When you acquire a business branding often becomes an afterthought. There’s a lot going on and often branding falls to the bottom of the list. The problem with this is that brand strategy can make a huge difference to continuity for employees, customers, and suppliers alike. Every acquisition brings its own individual brand challenges and opportunities. Here are some of our key insights following recent brand acquisition projects with clients.
The brand challenge post-acquisition
One of the main challenges we find at this point is to what extent is the brand strategy for the company that has been acquired going to join up with the new parent group brand or other brands within the group. This will depend entirely on how the new brand will be positioned within the group and to what extent it should be similar or different to other existing brands.
Do you retain the current acquired businesses’ brand but make some tweaks to better align it with the group brand such as adjustments to colours, and looking at when to use the group and other group company logos? Do you completely overhaul the acquired businesses’ brand to ensure that all brands within the group have a consistent look and feel, whilst also being distinctive in their own right? Or do you have a completely different look and feel for the newly acquired business to maintain its heritage? The latter might especially be the case if there are no gains from aligning the brand identity e.g., if the target audience is completely unrelated or if you have competing brands within a group.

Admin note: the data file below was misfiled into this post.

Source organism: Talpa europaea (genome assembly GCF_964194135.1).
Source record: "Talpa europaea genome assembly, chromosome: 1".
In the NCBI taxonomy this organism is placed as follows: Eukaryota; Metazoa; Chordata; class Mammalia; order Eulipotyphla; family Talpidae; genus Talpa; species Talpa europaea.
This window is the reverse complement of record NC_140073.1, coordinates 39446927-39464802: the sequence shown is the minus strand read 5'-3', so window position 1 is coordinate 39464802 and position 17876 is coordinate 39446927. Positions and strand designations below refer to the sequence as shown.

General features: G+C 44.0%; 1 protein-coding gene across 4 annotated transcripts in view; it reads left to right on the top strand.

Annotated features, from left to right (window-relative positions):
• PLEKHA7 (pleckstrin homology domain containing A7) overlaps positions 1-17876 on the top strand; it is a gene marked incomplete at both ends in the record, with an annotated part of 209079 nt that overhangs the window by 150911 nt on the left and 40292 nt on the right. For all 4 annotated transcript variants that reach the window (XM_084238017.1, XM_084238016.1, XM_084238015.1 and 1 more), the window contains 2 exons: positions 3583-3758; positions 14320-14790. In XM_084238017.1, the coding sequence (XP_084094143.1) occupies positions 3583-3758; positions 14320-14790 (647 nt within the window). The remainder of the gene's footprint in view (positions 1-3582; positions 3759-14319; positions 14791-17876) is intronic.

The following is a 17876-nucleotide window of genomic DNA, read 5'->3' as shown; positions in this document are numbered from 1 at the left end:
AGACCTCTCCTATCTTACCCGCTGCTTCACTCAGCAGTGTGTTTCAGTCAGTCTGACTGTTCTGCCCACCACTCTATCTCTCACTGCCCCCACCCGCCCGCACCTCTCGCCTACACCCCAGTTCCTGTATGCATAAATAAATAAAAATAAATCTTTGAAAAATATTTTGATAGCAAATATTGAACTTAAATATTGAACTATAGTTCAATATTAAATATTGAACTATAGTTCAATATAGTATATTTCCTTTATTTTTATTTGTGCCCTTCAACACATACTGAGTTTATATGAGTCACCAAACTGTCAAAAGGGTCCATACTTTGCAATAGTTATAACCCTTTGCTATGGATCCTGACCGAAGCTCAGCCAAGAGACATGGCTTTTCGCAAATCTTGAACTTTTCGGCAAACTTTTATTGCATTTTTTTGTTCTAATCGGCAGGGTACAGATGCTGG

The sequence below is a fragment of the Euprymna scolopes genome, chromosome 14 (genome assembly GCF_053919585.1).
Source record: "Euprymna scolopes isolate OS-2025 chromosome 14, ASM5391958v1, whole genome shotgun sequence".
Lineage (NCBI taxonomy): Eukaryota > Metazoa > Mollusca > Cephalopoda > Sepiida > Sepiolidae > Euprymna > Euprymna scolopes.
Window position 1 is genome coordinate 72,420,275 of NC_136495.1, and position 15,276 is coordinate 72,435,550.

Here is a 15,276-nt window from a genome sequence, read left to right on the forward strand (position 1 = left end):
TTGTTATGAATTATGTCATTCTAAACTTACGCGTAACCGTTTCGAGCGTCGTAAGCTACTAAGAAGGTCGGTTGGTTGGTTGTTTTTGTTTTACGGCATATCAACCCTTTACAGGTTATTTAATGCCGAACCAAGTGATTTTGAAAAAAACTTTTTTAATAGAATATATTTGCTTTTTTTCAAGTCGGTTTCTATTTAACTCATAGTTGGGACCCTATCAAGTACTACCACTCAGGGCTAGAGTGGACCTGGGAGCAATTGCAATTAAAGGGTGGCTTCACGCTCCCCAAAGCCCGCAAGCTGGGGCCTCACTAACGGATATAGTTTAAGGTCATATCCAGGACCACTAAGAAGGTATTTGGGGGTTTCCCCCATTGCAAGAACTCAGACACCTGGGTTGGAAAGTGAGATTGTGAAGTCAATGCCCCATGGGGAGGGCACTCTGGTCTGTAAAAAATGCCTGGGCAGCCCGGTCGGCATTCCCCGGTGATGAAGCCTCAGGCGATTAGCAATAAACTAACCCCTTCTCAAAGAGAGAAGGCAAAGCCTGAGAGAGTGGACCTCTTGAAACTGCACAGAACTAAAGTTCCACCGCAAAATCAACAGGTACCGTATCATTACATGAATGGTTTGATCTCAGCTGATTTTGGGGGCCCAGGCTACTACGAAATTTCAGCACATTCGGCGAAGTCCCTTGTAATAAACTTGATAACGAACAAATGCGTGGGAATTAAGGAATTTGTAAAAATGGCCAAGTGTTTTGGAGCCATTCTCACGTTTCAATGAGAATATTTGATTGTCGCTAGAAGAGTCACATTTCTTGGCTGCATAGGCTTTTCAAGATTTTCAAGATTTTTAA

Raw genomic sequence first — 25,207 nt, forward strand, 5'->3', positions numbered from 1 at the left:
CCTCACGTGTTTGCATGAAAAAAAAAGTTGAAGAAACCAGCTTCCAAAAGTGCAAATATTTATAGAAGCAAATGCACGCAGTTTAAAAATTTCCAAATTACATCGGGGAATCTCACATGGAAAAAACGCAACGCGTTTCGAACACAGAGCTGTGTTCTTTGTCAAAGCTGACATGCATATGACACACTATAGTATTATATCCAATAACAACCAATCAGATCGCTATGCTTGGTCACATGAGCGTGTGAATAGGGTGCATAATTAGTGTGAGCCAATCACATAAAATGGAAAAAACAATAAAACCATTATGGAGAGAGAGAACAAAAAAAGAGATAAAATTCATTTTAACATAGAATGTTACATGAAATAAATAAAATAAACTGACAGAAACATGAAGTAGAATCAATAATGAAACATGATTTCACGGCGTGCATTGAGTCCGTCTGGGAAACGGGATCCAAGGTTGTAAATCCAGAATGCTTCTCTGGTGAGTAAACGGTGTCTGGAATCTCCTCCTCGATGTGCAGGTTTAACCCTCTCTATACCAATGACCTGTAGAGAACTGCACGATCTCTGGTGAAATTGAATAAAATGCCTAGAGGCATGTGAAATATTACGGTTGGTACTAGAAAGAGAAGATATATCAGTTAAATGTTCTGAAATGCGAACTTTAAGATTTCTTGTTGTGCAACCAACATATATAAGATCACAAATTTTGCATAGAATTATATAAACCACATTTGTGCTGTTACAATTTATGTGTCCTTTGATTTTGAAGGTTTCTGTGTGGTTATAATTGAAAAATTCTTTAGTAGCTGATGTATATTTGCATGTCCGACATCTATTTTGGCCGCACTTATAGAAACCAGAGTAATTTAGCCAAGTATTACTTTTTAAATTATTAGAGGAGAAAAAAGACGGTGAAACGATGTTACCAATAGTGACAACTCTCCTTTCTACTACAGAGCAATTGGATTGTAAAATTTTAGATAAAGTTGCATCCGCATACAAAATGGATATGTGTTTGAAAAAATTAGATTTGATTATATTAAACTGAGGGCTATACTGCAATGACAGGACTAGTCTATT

Continuity for stakeholders
One of the biggest risks around an acquisition is of course that you might alienate the current loyal stakeholder base that the business acquired has. There are different ways that you can reassure existing employees, customers, and suppliers in terms of the visual identity such as introducing the new brand side by side for a little while before you then drop the old brand.
A well thought through communication strategy is absolutely key. Existing stakeholders need to understand with clarity what has happened, why it’s happened and what’s the vision moving forward, including what role they play. Whatever route you decide to take in terms of continuing with the existing brand strategy or reconfiguring the brand will help determine the most effective communication plan. Every step in the plan will differ depending on your individual situation and how you plan to position the business moving forward.
Getting it right
From experience the best approach is to not coast along during the post-acquisition period taking each day as it comes. You’ll end up having a lack of clarity and constant changes around what the brand visual identity and messaging should be. It’s better to tackle your brand architecture and brand strategy for an acquired company in the early stages. Start by auditing what you currently have and the current positive associations with the acquired company brand. Assess your short- and long-term strategy, vision, and brand objectives. Develop a brand value proposition which positions the business to fulfil your objectives and to ensure resonance with the target audience and refine your point of differentiation.
If all employees have a clear steer on your brand vision, mission, values, what makes the company different and how the brand is positioned then they are far more likely to be aligned and in support of helping fulfil your objectives. Having a clear set of brand guidelines will also ensure that your brand messaging and visual identity is communicated to your target audience with impact and memorability to build trust with both existing and new customers.
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